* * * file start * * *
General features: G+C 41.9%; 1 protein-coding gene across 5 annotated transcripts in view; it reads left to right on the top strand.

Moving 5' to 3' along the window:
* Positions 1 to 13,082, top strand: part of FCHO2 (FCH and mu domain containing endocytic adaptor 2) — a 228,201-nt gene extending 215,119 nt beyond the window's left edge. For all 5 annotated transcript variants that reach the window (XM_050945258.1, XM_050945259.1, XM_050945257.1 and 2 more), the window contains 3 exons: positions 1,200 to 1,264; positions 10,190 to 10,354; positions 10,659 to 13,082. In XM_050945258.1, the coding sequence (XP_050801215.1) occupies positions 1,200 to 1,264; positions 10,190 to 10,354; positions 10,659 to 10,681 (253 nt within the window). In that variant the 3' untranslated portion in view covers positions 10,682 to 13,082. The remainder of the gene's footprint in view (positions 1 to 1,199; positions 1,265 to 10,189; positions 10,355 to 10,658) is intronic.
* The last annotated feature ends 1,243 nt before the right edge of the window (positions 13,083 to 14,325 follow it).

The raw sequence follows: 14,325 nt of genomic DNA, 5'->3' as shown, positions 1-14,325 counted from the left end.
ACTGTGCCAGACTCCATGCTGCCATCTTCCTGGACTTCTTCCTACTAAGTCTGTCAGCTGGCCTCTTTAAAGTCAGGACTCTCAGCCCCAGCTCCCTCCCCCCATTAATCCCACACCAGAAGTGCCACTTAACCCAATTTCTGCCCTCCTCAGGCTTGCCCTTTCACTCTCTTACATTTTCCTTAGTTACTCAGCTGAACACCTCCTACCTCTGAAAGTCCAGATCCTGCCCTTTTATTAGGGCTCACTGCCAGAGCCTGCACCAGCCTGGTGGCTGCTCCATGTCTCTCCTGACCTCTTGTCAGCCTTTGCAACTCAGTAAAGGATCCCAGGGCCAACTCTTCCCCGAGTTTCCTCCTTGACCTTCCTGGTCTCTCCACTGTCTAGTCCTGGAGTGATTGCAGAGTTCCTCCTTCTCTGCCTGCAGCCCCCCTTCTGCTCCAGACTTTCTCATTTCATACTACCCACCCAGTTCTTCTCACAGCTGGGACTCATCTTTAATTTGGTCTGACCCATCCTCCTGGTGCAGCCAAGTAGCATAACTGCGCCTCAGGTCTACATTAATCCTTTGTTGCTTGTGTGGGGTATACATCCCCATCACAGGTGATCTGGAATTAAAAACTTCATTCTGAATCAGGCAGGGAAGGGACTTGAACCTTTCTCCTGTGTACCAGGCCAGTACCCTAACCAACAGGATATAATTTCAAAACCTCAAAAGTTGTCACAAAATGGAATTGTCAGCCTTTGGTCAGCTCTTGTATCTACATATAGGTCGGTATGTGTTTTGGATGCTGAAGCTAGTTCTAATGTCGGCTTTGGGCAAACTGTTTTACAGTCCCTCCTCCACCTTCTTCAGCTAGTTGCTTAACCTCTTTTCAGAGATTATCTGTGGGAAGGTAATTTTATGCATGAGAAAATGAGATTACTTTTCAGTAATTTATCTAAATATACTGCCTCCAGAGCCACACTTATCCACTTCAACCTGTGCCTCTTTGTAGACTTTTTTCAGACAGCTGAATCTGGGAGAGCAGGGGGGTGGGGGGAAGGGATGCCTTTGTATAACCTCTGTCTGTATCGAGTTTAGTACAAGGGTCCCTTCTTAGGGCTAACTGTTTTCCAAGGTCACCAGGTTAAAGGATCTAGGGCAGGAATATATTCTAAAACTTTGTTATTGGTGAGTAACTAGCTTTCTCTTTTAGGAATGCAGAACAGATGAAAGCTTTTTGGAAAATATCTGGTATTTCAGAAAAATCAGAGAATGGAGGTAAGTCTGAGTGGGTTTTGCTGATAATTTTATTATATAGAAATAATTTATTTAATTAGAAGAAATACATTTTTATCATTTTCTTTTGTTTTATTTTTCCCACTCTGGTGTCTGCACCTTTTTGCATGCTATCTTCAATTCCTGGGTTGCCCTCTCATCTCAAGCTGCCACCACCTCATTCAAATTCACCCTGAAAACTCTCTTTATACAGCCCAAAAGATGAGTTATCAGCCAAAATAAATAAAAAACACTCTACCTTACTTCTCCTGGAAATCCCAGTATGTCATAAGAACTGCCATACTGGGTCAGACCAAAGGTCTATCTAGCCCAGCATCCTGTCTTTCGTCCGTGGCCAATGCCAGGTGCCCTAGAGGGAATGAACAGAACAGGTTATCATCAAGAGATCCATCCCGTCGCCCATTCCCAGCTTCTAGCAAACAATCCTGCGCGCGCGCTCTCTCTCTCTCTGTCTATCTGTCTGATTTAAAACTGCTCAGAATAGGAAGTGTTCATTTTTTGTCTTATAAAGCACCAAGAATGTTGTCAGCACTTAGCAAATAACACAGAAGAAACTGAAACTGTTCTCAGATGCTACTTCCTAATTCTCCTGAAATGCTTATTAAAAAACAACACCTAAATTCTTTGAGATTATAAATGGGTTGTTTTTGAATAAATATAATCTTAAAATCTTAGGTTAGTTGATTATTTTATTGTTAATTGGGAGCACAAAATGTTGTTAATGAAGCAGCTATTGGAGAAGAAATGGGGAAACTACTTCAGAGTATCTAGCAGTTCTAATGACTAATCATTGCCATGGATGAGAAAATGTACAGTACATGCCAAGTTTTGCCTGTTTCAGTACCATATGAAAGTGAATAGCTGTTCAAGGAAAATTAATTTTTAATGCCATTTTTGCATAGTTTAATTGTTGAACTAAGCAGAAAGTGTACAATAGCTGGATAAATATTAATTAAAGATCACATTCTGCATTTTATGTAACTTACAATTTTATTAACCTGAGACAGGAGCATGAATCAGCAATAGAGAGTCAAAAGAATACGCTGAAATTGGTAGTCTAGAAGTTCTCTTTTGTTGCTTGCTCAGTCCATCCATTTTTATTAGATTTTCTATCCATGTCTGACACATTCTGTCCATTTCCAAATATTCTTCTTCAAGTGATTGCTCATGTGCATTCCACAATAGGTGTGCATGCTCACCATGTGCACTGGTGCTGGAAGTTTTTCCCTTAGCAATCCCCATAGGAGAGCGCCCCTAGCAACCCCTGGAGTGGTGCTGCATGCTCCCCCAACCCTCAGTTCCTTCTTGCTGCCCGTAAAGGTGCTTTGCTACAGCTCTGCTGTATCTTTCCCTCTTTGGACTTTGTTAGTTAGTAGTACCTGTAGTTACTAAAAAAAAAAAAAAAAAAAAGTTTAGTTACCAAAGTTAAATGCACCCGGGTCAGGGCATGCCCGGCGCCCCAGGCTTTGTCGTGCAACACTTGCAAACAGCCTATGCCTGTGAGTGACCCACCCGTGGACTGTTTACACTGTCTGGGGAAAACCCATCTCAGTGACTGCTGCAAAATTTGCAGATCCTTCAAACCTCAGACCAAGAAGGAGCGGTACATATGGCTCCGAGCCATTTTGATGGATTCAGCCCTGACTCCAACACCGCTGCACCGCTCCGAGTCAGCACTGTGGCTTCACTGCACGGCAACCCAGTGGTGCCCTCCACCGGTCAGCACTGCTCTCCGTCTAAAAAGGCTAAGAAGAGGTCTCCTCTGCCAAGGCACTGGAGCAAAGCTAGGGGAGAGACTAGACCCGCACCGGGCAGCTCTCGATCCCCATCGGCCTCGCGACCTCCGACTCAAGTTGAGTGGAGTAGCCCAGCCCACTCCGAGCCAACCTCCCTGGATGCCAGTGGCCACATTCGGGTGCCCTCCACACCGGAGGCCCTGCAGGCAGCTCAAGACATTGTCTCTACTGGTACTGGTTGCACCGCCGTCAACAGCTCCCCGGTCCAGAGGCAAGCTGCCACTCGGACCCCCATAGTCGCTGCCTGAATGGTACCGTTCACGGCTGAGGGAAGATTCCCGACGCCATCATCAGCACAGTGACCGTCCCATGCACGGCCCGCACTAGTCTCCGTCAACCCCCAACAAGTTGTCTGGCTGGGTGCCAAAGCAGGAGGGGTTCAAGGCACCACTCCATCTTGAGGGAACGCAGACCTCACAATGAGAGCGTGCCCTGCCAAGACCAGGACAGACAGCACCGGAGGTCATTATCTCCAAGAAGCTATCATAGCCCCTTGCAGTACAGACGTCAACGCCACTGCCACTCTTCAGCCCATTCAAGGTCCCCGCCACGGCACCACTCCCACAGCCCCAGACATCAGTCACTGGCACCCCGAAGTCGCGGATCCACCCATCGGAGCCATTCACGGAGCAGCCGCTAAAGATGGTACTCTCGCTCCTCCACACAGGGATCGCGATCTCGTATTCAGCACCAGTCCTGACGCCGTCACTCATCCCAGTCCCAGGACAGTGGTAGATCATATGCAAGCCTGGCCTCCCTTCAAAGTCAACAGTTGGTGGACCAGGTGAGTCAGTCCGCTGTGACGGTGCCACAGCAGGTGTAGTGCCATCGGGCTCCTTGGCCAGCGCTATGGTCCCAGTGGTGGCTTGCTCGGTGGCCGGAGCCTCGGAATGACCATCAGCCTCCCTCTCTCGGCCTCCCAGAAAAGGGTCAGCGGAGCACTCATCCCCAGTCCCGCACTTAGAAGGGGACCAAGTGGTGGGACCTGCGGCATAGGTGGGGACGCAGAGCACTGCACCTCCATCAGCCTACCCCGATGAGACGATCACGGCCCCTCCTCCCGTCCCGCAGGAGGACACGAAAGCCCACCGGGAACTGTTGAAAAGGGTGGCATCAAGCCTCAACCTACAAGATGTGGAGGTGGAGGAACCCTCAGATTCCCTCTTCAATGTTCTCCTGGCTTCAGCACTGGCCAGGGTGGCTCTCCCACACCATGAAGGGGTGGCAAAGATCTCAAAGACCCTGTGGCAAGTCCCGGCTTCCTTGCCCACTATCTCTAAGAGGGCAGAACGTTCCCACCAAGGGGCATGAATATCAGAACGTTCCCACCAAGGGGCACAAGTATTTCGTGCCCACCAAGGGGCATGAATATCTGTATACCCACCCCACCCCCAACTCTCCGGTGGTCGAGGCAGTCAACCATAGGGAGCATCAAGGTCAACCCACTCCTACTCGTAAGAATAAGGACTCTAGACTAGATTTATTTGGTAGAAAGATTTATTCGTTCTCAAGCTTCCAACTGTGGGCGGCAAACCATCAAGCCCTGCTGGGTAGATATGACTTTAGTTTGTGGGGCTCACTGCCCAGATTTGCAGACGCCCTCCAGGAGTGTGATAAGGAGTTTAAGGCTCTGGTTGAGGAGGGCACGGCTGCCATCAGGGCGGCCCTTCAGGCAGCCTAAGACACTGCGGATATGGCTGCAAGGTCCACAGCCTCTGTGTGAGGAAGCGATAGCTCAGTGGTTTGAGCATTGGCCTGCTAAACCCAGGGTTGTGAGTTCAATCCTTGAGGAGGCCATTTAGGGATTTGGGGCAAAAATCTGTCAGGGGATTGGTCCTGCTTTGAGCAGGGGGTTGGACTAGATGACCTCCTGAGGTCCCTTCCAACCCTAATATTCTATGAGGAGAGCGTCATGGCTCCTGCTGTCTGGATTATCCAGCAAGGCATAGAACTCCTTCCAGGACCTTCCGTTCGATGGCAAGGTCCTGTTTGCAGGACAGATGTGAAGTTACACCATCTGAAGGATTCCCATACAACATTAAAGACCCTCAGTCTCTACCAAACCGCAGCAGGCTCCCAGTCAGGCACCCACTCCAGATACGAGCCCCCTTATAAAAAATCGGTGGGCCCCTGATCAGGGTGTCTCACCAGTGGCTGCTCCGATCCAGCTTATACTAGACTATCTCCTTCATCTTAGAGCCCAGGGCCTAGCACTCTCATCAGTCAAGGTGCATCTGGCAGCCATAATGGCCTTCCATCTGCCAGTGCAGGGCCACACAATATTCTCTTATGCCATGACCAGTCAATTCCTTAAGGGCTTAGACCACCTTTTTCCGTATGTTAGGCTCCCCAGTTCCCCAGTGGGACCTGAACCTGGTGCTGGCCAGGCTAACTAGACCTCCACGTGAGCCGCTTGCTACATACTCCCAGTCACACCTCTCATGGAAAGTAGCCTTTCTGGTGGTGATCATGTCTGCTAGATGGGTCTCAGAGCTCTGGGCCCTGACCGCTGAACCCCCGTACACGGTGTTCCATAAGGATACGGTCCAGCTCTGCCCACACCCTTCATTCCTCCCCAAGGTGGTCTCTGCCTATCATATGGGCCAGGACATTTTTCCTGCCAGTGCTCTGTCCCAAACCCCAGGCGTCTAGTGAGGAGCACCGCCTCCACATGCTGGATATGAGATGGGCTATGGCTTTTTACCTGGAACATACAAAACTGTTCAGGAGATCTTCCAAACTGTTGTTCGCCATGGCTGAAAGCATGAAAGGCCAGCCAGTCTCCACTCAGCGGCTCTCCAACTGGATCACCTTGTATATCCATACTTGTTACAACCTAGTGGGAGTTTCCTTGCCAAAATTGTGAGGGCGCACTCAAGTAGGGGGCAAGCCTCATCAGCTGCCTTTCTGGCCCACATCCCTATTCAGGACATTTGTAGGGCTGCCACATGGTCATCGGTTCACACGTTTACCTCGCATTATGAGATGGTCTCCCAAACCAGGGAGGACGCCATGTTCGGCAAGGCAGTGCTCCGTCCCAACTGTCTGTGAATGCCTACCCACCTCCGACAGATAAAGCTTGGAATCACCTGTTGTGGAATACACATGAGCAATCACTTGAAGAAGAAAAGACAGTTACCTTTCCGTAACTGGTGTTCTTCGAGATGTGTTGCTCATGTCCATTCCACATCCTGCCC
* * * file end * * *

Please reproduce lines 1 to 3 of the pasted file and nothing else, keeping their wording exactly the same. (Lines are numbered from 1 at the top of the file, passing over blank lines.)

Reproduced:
General features: G+C 41.9%; 1 protein-coding gene across 5 annotated transcripts in view; it reads left to right on the top strand.

Moving 5' to 3' along the window:
* Positions 1 to 13,082, top strand: part of FCHO2 (FCH and mu domain containing endocytic adaptor 2) — a 228,201-nt gene extending 215,119 nt beyond the window's left edge. For all 5 annotated transcript variants that reach the window (XM_050945258.1, XM_050945259.1, XM_050945257.1 and 2 more), the window contains 3 exons: positions 1,200 to 1,264; positions 10,190 to 10,354; positions 10,659 to 13,082. In XM_050945258.1, the coding sequence (XP_050801215.1) occupies positions 1,200 to 1,264; positions 10,190 to 10,354; positions 10,659 to 10,681 (253 nt within the window). In that variant the 3' untranslated portion in view covers positions 10,682 to 13,082. The remainder of the gene's footprint in view (positions 1 to 1,199; positions 1,265 to 10,189; positions 10,355 to 10,658) is intronic.